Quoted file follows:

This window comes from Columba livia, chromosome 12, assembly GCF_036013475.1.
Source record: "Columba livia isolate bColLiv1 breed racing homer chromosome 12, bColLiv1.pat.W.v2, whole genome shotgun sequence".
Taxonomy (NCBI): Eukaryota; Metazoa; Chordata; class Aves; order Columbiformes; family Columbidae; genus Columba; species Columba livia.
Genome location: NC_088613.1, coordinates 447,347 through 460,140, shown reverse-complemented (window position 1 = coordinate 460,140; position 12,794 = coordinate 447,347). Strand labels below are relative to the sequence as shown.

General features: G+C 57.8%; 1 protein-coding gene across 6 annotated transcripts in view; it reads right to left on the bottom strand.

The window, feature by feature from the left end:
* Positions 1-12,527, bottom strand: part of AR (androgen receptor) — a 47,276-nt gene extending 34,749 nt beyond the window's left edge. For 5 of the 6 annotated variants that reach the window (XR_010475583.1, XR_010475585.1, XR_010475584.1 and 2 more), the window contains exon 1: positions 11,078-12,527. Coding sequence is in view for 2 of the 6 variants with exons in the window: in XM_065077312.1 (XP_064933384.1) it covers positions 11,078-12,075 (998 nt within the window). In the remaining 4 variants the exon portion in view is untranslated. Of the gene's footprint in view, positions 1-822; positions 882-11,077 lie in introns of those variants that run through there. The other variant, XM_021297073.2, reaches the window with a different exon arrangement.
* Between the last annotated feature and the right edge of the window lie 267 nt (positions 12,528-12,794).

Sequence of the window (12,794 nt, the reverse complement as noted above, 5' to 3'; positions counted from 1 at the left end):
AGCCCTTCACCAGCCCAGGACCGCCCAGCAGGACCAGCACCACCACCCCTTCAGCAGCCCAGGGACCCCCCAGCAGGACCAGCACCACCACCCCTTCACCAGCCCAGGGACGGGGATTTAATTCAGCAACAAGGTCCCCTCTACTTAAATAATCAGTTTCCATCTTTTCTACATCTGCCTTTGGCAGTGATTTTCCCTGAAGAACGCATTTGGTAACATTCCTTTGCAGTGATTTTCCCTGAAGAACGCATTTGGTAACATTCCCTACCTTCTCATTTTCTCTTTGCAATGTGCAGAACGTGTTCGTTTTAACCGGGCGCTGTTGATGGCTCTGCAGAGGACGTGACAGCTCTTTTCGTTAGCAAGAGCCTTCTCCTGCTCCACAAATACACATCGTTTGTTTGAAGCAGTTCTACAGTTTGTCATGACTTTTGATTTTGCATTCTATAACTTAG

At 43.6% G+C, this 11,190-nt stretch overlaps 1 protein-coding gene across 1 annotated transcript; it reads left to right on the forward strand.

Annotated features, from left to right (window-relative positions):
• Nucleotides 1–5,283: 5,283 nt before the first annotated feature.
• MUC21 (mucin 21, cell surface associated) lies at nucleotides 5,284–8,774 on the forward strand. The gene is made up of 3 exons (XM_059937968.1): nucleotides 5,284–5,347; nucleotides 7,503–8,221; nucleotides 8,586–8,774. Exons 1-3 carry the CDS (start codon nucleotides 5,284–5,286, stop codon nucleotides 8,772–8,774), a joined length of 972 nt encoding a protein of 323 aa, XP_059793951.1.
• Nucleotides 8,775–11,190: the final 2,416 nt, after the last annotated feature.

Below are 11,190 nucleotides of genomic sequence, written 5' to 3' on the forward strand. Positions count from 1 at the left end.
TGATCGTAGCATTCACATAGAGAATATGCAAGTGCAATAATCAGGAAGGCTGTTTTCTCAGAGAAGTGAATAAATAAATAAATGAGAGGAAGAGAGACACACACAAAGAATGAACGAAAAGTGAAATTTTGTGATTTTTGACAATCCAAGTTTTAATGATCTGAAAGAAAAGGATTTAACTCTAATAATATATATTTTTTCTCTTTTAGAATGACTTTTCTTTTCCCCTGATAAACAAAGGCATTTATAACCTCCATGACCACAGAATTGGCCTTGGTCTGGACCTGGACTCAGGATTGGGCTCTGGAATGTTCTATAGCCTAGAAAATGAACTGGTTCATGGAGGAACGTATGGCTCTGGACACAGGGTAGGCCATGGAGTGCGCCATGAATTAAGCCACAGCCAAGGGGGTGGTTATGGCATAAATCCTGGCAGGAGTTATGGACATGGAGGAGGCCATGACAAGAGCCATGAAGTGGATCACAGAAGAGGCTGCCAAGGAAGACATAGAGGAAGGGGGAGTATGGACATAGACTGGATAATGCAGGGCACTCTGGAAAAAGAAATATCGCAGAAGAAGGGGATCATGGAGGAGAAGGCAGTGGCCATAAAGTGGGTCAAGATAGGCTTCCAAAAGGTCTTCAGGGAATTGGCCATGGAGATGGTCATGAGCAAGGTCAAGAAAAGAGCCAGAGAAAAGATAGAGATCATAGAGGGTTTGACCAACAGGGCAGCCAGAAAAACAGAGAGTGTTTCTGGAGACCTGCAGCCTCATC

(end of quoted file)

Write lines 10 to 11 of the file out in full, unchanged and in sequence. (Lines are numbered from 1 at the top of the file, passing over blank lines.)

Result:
AGCCCTTCACCAGCCCAGGACCGCCCAGCAGGACCAGCACCACCACCCCTTCAGCAGCCCAGGGACCCCCCAGCAGGACCAGCACCACCACCCCTTCACCAGCCCAGGGACGGGGATTTAATTCAGCAACAAGGTCCCCTCTACTTAAATAATCAGTTTCCATCTTTTCTACATCTGCCTTTGGCAGTGATTTTCCCTGAAGAACGCATTTGGTAACATTCCTTTGCAGTGATTTTCCCTGAAGAACGCATTTGGTAACATTCCCTACCTTCTCATTTTCTCTTTGCAATGTGCAGAACGTGTTCGTTTTAACCGGGCGCTGTTGATGGCTCTGCAGAGGACGTGACAGCTCTTTTCGTTAGCAAGAGCCTTCTCCTGCTCCACAAATACACATCGTTTGTTTGAAGCAGTTCTACAGTTTGTCATGACTTTTGATTTTGCATTCTATAACTTAG

At 43.6% G+C, this 11,190-nt stretch overlaps 1 protein-coding gene across 1 annotated transcript; it reads left to right on the forward strand.